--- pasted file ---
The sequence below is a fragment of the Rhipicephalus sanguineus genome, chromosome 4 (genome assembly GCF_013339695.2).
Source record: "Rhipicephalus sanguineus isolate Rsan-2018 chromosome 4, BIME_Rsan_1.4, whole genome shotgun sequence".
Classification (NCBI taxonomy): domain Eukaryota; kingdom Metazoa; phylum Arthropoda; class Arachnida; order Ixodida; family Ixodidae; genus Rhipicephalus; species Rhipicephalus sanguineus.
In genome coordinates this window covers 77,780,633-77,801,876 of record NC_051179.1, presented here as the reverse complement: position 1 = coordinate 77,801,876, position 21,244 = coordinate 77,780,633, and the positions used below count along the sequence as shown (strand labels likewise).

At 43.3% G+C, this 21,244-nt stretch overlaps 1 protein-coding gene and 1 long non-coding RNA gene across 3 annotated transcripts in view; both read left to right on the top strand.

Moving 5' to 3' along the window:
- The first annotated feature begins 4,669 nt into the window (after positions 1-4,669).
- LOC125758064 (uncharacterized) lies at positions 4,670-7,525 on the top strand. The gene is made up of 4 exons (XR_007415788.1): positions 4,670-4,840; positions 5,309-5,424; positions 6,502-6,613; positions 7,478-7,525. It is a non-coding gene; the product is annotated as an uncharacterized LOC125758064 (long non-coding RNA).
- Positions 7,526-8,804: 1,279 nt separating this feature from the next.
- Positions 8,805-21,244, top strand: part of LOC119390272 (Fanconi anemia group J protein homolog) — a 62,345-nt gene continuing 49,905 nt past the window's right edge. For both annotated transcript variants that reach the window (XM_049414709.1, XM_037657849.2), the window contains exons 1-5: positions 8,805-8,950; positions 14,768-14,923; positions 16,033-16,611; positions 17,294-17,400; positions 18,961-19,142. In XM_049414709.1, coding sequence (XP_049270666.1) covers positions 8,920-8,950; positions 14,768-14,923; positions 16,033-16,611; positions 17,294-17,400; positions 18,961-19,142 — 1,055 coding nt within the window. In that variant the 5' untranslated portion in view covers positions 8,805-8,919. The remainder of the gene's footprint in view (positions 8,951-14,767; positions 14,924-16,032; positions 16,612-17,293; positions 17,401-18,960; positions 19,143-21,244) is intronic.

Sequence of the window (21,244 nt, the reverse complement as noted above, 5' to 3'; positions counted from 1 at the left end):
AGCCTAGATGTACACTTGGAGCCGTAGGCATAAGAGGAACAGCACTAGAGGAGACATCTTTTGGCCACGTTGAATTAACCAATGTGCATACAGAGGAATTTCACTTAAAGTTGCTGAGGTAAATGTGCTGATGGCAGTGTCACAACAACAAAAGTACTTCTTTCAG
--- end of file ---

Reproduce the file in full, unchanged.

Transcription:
The sequence below is a fragment of the Rhipicephalus sanguineus genome, chromosome 4 (genome assembly GCF_013339695.2).
Source record: "Rhipicephalus sanguineus isolate Rsan-2018 chromosome 4, BIME_Rsan_1.4, whole genome shotgun sequence".
Classification (NCBI taxonomy): domain Eukaryota; kingdom Metazoa; phylum Arthropoda; class Arachnida; order Ixodida; family Ixodidae; genus Rhipicephalus; species Rhipicephalus sanguineus.
In genome coordinates this window covers 77,780,633-77,801,876 of record NC_051179.1, presented here as the reverse complement: position 1 = coordinate 77,801,876, position 21,244 = coordinate 77,780,633, and the positions used below count along the sequence as shown (strand labels likewise).

At 43.3% G+C, this 21,244-nt stretch overlaps 1 protein-coding gene and 1 long non-coding RNA gene across 3 annotated transcripts in view; both read left to right on the top strand.

Moving 5' to 3' along the window:
- The first annotated feature begins 4,669 nt into the window (after positions 1-4,669).
- LOC125758064 (uncharacterized) lies at positions 4,670-7,525 on the top strand. The gene is made up of 4 exons (XR_007415788.1): positions 4,670-4,840; positions 5,309-5,424; positions 6,502-6,613; positions 7,478-7,525. It is a non-coding gene; the product is annotated as an uncharacterized LOC125758064 (long non-coding RNA).
- Positions 7,526-8,804: 1,279 nt separating this feature from the next.
- Positions 8,805-21,244, top strand: part of LOC119390272 (Fanconi anemia group J protein homolog) — a 62,345-nt gene continuing 49,905 nt past the window's right edge. For both annotated transcript variants that reach the window (XM_049414709.1, XM_037657849.2), the window contains exons 1-5: positions 8,805-8,950; positions 14,768-14,923; positions 16,033-16,611; positions 17,294-17,400; positions 18,961-19,142. In XM_049414709.1, coding sequence (XP_049270666.1) covers positions 8,920-8,950; positions 14,768-14,923; positions 16,033-16,611; positions 17,294-17,400; positions 18,961-19,142 — 1,055 coding nt within the window. In that variant the 5' untranslated portion in view covers positions 8,805-8,919. The remainder of the gene's footprint in view (positions 8,951-14,767; positions 14,924-16,032; positions 16,612-17,293; positions 17,401-18,960; positions 19,143-21,244) is intronic.

Sequence of the window (21,244 nt, the reverse complement as noted above, 5' to 3'; positions counted from 1 at the left end):
AGCCTAGATGTACACTTGGAGCCGTAGGCATAAGAGGAACAGCACTAGAGGAGACATCTTTTGGCCACGTTGAATTAACCAATGTGCATACAGAGGAATTTCACTTAAAGTTGCTGAGGTAAATGTGCTGATGGCAGTGTCACAACAACAAAAGTACTTCTTTCAG